Archontology: About - Archontology

About Archontology

The individuals and the groups of people holding important offices have always been an object of interest. Institutional chronology as integral part of general chronology dates back to the times of first civilizations. From the Sumerian King List to the Abydos Table to the works of Manetho and the Roman cosular lists comes the tradition of recording the names of kings, queens and officers of state in chronological order.

One of the earliest efforts of ancient historians was aimed at compiling the chronology of contemporary rulers and their predecessors. The kinglists, found in most centres of the ancient civilizations, formed a basis for building more detailed historical accounts and served as a skeleton for further historical studies.The tradition of keeping records of rulers survived through the ages and became a part of modern chronology.

The term archontology appears to have been first used in the early 17th century in Europe, deriving from from Greek, αρχων [archōn], meaning ruler and used specifically for supreme magistrates, as in Athens, or even kings, as in the Cimmerian Bosporus.

In 1613 Pierre d'Avity published an encyclopedic description of the countries of the world — as far as known in Europe at the time — including their provinces and colonies as well as segments on their history complete with list of rulers under the title 'Les Estats, Empires, et Principautez du Monde. Representez par la Description des Paÿs, mœurs des habitans, Richesses des Provinces, les forces, le gouvernement, la Religion, et les Princes qui ont gouverné chacun Estat. Avec L'origine de toutes les Religions, et de tous les Chevaliers et ordres Militaires (The States, Empires, and Principalities of the World. Represented by the description of the lands, customs of the inhabitants, riches of the provinces, the forces, the government, the religion, and the princes that have governed each state. With the origin of all Religions, and of all the Knights and military orders.) A Latin translation was published in Germany in 1628 by Johann Ludwig Gottfried as 'Archontologia Cosmica, sive Imperiorum, Regnorum, Principatum, rerumque Publicarum omnium per totum Terrarum Orbem', followed in 1638 by a German translation, also credited, posthumously, to Gottfried by Matthäus Merian, in turn followed by a new edition titled Newe Archontologia Cosmica in 1646.

While most works were limited to a particular country or region, the heyday of European colonialism enabled and indeed saw the publication of several compilations that surpassed previous efforts that, for lack of sufficient information, typically did not cover more than the Mediterranean and other European monarchies in favour of a truly global aim. Examples are

  • Anthony Marinus Hendrik Johan Stokvis]]' Manuel d'histoire, de généalogie et du chronologie de tous les états du globe, depuis les temps les plus reculés jusqu'a nos jours (1888-).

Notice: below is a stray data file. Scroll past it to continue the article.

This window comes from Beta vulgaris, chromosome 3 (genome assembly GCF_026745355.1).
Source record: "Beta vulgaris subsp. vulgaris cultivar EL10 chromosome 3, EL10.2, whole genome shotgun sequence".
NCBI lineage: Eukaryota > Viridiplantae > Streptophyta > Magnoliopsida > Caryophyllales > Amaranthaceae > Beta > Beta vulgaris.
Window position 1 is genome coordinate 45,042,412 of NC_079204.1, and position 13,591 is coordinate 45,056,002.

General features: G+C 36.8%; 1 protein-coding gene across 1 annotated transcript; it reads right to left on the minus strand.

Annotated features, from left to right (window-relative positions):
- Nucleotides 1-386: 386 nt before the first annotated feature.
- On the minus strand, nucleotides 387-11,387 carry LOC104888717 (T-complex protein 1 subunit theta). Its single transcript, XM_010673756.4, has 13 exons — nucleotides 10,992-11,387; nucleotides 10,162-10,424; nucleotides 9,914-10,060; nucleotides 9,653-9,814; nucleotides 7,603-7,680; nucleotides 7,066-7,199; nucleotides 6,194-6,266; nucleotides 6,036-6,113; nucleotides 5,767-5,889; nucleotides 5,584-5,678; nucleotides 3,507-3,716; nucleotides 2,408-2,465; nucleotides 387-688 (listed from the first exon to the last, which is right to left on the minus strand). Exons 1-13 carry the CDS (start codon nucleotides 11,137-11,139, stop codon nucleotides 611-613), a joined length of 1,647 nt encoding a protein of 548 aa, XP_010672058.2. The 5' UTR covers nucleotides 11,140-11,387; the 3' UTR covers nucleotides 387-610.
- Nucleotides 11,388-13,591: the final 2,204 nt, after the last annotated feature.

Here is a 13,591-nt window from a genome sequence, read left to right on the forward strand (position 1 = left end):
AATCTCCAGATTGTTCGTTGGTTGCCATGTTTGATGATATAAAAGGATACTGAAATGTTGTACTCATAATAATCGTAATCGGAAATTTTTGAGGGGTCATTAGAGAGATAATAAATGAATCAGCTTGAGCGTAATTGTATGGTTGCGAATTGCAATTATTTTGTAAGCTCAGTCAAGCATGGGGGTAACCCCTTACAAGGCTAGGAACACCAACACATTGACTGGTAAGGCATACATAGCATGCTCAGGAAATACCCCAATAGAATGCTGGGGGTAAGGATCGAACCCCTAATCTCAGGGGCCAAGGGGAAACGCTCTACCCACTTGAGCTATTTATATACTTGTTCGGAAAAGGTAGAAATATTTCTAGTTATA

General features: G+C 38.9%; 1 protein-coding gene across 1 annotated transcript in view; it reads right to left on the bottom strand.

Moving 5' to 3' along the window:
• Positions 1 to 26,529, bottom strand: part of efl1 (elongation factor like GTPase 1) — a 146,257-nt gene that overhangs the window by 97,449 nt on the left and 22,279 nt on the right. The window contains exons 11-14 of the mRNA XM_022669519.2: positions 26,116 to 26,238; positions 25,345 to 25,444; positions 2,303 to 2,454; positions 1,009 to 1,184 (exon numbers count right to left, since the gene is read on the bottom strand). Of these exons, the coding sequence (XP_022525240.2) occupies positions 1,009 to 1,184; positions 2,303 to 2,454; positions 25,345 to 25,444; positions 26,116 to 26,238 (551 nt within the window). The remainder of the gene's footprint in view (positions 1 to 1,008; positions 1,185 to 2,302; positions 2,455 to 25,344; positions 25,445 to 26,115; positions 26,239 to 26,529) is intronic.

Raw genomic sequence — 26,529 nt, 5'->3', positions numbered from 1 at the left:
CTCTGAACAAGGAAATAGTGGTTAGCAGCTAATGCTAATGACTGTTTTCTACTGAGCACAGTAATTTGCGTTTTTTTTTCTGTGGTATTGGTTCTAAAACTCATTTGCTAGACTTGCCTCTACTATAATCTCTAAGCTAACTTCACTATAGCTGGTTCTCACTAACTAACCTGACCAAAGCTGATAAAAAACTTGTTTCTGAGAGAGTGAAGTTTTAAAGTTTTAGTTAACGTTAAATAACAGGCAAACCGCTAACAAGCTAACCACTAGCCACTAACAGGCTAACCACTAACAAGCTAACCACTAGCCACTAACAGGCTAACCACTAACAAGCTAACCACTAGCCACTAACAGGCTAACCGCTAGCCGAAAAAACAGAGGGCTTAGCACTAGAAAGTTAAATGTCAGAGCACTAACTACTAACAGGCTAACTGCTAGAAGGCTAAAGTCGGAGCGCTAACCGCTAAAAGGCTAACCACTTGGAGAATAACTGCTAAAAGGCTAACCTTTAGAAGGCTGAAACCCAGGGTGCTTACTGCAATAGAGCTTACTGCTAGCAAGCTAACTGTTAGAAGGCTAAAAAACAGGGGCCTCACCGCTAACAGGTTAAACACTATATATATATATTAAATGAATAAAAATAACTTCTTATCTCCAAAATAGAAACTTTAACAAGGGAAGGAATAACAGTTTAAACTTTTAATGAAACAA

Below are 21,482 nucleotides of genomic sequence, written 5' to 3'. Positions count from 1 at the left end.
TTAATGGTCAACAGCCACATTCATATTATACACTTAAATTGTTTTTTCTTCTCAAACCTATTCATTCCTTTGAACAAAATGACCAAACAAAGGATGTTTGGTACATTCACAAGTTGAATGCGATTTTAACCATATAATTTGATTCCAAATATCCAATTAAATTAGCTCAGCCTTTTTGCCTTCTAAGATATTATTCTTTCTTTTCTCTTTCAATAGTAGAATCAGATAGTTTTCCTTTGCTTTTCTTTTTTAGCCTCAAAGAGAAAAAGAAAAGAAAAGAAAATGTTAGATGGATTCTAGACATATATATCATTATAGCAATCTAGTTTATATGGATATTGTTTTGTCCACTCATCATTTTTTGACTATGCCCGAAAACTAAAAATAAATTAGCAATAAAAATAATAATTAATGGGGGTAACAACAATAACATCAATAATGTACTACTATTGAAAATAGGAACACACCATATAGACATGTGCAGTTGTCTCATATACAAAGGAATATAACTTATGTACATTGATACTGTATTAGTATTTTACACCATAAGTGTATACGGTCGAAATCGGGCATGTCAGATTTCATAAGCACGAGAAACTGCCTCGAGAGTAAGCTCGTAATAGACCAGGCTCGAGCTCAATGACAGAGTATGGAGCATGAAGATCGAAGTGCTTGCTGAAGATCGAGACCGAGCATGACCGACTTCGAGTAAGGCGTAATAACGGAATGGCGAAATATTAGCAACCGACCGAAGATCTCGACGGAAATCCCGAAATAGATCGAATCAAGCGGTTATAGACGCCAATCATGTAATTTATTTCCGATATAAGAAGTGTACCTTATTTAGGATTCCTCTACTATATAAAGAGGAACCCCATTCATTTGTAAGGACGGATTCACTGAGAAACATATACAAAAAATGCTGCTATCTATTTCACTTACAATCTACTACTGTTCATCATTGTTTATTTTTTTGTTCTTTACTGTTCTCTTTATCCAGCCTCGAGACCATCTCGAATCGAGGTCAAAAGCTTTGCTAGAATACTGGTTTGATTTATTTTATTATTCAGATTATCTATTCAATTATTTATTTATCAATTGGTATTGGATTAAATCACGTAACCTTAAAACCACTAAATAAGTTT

• [[Berthold Spuler|Bertold Spuler]]'s Regenten und Regierungen der Welt. / Sovereigns and Governments of the World (1953-)
  • and, directly building on Spuler but additionally also covering an unprecedented amount of regional or sub-national entities in more than 4,000 pages: [[Peter Truhart|Peter Truhart]]'s Regenten der Welt/Regents of Nations (1st ed., 1984-1988)

The rising popularity of personal, and later also institutional websites during the 1990s has also triggered the creation of numerous websites that provide(d) archontological material of varying scope and quality. While many are still individual efforts, some do or did represent collaborative efforts. The records of truly community-driven websites like the Wikipedia by comparison do have the potential of vastly improved data but come with a much higher risk of very uneven data quality. Among the early examples of archontological websites with a global scope are:

  • Benjamin Schemmel's Rulers (1996-). <>
  • Roberto Ortiz de Zárate's World Political Leaders (1996-). <>
  • Bruce Gordon's Regnal Chronologies (1997-). <,,>
  • Kelley L. Ross's Guide and Index to Lists of Rulers (1998-). <>
  • Firās al-Ṭayyib (فراس الطيب)'s Tārīkh al-ḥukkām wa al-sulālāt al-ḥākimah (تاريخ الحكام و السلالات الحاكمة)‎ (1999-). <> *
  • Bob Hilkens' States and Regents of the World (2000-). <>
  • Benjamin M. Cahoon's World (2001-). <> *
  • V.V. Erlikhman (В.В. Эрлихман)'s Praviteli Mira (Правители Мира) (2002-) <> * the collaborative Proekt WMS (Проект WMS) / Vsemirnyy Istoricheskiy Proekt (Всемирный Исторический Проект) (2003-). <,> *
  • Enno Schulz's Regenten der Welt / World Rulers (2004-). <> * Ian Mladjov's Resources (2005-) <>

The ongoing digitization of source material all over the world does — in theory at least — enable a more thorough verification of the previously published lists and compilations and does increase the possibilities for improvements of as yet incomplete records. Community feedback furthermore allows for a more speedy correction of mistakes, that in earlier printed sources could not have been corrected as easily.